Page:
• Offered by Centre for Arab and Islamic Studies
  • ANU College ANU College of Arts and Social Sciences
  • Course subject Middle Eastern & Central Asian Studies
  • Areas of interest Arab and Islamic Studies, International Affairs, Middle East Studies, Central Asia Studies

Energy – in the form of oil and gas – is the most plentiful and valuable natural resource of the Caspian Sea and its vicinity. The opening up of the region’s hydrocarbon reserves represents one of the most significant consequences of the Soviet Union’s collapse in 1991. Potential benefits from energy development to national and commercial entities are enormous, but so are the challenges stemming from the expansion of global economy, international and intra-regional competition, and the internal political dynamics of the Caspian states. The region is at the crossroads: from its current volatile situation, it could evolve either as an area of crisis, or as a zone of stability. The dynamics of energy development will be crucial for determining the actual outcome.

The course will address the politics of hydrocarbons in the Caucasus and Central Asia as a security problem. While substantial attention will be paid to the traditional balance-of-power contest involving external states, such as Russia, the USA, China, Turkey, and Iran, it will attempt to go beyond pure geopolitics and address broader questions: Is energy development making conflict more or less likely in the region? What will be the domestic impact of the expected hydrocarbon boom? What are the implications for the human and natural environment?

 

Learning Outcomes

Upon successful completion, students will have the knowledge and skills to:

Upon successful completion of this course, students will have the knowledge and skills to:
  1. Demonstrate familiarity with political and economic problems facing post-Soviet states in Central Asia and the Caucasus.
  2. Examine geostrategic, economic and technical aspects of energy production and transportation in the Caspian basin.
  3. Possess a comprehensive picture of the interaction of the nation-states, domestic actors, multinational organisations and international oil and gas companies in the region.
  4. Assess the conflict potential associated with hydrocarbon and pipeline politics and make projections for the future.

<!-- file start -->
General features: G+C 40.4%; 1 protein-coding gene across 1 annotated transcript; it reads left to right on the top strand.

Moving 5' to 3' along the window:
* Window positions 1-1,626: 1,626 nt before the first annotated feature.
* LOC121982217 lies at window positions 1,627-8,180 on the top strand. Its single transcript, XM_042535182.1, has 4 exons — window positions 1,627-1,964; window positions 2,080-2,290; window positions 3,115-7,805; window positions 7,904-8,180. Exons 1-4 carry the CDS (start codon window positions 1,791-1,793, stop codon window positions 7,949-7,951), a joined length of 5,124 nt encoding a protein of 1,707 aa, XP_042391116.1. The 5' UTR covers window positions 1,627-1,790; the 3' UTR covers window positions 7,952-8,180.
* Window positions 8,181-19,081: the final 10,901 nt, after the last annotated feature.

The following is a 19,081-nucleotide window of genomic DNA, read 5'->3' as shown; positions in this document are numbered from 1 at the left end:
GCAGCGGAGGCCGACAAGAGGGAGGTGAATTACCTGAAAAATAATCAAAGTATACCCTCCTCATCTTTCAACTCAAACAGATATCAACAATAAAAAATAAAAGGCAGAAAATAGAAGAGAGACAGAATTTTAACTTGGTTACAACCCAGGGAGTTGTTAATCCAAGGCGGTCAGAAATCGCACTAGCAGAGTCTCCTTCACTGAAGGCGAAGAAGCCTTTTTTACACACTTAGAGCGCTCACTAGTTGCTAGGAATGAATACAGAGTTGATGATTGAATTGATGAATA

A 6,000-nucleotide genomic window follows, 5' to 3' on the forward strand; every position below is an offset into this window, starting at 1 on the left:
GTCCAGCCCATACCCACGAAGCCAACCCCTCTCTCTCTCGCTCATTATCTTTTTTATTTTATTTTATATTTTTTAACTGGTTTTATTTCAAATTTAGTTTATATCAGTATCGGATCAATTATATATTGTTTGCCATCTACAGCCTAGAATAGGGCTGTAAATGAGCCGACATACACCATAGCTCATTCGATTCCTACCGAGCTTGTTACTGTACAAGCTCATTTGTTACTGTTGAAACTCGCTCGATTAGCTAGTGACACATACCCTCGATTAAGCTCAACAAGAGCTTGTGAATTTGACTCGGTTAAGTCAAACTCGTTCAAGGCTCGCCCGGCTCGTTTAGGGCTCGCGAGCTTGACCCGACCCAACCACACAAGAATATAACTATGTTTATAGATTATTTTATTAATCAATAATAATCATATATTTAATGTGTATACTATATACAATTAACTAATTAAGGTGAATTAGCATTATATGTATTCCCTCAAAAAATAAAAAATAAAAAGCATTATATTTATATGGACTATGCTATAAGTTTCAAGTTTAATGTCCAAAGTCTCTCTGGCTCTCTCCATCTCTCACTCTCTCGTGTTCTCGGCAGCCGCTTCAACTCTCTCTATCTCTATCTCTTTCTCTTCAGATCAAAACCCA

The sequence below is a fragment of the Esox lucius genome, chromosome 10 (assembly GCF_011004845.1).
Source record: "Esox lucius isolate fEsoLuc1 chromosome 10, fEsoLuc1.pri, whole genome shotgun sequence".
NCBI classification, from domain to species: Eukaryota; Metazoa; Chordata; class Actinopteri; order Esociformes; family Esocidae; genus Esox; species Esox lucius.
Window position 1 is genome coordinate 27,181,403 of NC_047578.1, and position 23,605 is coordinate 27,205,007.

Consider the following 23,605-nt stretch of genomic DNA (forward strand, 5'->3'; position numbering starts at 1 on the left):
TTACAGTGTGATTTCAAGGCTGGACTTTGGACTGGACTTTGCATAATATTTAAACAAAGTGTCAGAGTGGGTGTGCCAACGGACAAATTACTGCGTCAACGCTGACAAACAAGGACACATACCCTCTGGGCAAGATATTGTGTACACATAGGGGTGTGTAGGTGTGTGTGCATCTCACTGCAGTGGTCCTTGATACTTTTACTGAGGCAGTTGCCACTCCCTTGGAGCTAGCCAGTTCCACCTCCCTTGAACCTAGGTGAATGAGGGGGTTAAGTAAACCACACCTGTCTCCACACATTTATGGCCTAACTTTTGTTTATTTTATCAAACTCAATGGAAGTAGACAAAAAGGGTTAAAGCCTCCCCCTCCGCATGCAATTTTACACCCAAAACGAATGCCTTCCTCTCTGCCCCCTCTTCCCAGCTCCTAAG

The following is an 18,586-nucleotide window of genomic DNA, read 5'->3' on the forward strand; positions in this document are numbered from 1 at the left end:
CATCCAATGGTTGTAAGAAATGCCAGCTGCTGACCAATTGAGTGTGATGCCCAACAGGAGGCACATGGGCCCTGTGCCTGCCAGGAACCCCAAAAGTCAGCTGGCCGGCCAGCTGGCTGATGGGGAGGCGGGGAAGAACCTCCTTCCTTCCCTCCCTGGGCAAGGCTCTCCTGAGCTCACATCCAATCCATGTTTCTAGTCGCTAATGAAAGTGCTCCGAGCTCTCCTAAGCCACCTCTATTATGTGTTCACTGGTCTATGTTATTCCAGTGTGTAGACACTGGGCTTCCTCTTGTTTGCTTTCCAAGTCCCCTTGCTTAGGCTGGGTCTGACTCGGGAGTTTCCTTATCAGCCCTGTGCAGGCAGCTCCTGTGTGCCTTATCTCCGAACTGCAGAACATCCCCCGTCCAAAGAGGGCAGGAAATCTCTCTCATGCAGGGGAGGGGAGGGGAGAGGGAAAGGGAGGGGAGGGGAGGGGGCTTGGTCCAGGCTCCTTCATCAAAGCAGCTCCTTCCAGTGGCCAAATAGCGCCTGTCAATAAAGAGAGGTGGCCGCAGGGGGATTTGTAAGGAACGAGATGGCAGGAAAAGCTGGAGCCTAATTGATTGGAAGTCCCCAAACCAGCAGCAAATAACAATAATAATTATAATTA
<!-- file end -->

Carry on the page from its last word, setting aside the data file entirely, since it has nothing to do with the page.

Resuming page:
5. Evaluate critically the existing interpretations of energy and conflict in the region.

Indicative Assessment

4000 word research essay (60%), Learning Outcomes 1-5
Final Examination, 3 hours (held during the formal examination period) (40%), Learning Outcomes 1-5

The ANU uses Turnitin to enhance student citation and referencing techniques, and to assess assignment submissions as a component of the University's approach to managing Academic Integrity. While the use of Turnitin is not mandatory, the ANU highly recommends Turnitin is used by both teaching staff and students. For additional information regarding Turnitin please visit the ANU Online website.

Workload

130 hours of total student learning time made up from:
a) 36 hours of contact: 24 hours of lectures and 12 hours of workshop and workshop-like activities.
b) 94 hours of independent student research, reading and writing

Requisite and Incompatibility

To enrol in this course you must be studying a Bachelor of Arts (Honours) or a Bachelor of Middle Eastern and Central Asian Studies (Honours), or completion of 144 units towards the Bachelor of Philosophy (Arts). You are not able to enrol in this course if you have previously completed MEAS8109.

Prescribed Texts

An e-brick is made available for this course on Wattle.

Preliminary Reading

Michael T. Klare. Rising Powers, Shrinking Planet. The New Geopolitics of Energy. New York: Metropolitan Books, 2008.
Richard M. Auty and Indra de Soysa, eds. Energy, Wealth and Governance in the Caucasus and Central Asia. London: Routledge, 2006.
Hrair R. Dekmejian and Hovann H. Simonian. Troubled Waters: The Geopolitics of the Caspian Region. London: I.B. Tauris, 2003.

Fees

Tuition fees are for the academic year indicated at the top of the page.  

If you are a domestic graduate coursework or international student you will be required to pay tuition fees. Tuition fees are indexed annually. Further information for domestic and international students about tuition and other fees can be found at Fees.

Student Contribution Band:
1
Unit value:
6 units

If you are an undergraduate student and have been offered a Commonwealth supported place, your fees are set by the Australian Government for each course. At ANU 1 EFTSL is 48 units (normally 8 x 6-unit courses). You can find your student contribution amount for each course at Fees.  Where there is a unit range displayed for this course, not all unit options below may be available.

Units EFTSL
6.00 0.12500
Domestic fee paying students
Year Fee
2018 $2820
International fee paying students
Year Fee
2018 $4320
Note: Please note that fee information is for current year only.

Offerings, Dates and Class Summary Links

The list of offerings for future years is indicative only.
Class summaries, if available, can be accessed by clicking on the View link for the relevant class number.

Second Semester

Class number Class start date Last day to enrol Census date Class end date Mode Of Delivery Class Summary
9998 22 Jul 2019 29 Jul 2019 31 Aug 2019 25 Oct 2019 In Person N/A

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